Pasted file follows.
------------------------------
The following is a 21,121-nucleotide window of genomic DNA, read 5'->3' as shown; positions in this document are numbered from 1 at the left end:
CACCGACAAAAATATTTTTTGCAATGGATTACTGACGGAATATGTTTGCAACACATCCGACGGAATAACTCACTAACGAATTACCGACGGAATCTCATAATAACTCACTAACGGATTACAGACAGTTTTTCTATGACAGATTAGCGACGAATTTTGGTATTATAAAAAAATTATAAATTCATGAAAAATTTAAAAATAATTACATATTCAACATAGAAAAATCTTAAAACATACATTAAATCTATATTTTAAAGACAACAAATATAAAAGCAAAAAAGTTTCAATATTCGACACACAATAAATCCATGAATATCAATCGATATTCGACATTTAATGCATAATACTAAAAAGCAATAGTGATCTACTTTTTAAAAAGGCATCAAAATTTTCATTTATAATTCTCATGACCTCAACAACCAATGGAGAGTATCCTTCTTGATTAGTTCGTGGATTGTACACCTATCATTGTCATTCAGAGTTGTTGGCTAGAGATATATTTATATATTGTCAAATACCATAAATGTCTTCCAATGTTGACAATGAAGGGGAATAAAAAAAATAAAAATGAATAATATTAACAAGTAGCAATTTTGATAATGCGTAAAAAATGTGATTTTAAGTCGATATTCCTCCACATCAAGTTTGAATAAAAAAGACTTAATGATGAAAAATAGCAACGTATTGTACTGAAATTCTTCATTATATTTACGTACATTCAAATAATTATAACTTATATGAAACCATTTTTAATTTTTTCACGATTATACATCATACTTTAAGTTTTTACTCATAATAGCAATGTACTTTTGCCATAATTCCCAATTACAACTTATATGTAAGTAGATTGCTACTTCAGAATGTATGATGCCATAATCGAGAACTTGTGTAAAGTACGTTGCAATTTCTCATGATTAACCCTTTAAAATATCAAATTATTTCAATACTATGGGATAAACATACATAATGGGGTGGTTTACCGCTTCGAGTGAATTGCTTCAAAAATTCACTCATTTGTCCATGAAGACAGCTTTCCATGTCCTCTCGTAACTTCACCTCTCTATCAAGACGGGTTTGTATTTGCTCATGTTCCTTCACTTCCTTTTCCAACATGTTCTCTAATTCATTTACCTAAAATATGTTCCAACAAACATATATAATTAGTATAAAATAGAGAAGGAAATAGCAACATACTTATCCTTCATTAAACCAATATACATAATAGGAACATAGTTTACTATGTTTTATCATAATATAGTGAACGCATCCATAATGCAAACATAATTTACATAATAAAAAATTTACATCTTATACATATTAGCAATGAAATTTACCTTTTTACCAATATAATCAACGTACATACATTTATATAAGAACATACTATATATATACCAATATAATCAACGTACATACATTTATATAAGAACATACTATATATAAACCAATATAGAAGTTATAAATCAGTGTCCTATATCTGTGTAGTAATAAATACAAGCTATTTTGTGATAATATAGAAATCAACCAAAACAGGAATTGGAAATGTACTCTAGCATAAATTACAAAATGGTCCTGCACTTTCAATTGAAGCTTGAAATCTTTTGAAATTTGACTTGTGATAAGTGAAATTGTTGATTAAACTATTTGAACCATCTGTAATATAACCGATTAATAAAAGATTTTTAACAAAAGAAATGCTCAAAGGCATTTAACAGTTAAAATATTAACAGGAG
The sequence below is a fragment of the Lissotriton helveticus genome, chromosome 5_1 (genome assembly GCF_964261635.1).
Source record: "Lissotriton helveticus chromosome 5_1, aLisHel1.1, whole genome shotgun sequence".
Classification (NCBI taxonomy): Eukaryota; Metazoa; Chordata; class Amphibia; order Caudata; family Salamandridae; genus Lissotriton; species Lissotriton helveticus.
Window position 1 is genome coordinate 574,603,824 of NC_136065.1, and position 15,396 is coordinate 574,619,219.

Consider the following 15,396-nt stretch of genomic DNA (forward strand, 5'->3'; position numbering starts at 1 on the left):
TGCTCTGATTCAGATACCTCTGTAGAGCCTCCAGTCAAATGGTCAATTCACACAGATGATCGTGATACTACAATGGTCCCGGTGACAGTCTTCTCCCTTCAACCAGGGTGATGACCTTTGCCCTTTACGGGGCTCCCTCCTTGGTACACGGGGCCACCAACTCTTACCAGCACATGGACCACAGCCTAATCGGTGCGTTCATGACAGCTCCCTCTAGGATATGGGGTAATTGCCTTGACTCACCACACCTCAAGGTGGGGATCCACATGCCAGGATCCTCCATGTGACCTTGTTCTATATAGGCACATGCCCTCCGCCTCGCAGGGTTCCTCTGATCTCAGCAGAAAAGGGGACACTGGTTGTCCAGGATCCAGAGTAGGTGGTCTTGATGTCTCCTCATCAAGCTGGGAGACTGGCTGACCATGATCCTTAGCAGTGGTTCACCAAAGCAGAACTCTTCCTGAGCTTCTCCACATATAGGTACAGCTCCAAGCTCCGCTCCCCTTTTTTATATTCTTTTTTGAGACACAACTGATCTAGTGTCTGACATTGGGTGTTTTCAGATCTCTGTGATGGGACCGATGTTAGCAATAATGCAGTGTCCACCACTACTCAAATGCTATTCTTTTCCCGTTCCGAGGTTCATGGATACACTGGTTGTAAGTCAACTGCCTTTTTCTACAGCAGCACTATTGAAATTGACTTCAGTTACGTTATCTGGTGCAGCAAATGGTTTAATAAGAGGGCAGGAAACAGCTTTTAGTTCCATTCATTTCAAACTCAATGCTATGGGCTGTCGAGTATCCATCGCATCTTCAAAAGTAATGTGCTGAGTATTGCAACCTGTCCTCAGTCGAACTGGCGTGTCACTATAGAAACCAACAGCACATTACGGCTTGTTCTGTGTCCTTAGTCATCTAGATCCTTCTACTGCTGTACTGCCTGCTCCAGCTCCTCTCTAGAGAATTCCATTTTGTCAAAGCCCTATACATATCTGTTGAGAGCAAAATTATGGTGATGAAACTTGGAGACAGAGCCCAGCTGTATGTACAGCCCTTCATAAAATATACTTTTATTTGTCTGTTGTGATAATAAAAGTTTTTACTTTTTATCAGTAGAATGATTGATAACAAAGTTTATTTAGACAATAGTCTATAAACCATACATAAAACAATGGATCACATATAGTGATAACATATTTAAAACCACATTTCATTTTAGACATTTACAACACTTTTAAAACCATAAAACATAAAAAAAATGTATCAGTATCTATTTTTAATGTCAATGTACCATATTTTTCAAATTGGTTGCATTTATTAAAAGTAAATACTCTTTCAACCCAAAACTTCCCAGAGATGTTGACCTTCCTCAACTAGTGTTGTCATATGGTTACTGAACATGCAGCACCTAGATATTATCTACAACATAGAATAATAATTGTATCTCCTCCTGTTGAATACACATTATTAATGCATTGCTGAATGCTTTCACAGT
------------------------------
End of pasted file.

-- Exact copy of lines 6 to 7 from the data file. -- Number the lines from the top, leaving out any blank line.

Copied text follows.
Window position 1 is genome coordinate 574,603,824 of NC_136065.1, and position 15,396 is coordinate 574,619,219.

Consider the following 15,396-nt stretch of genomic DNA (forward strand, 5'->3'; position numbering starts at 1 on the left):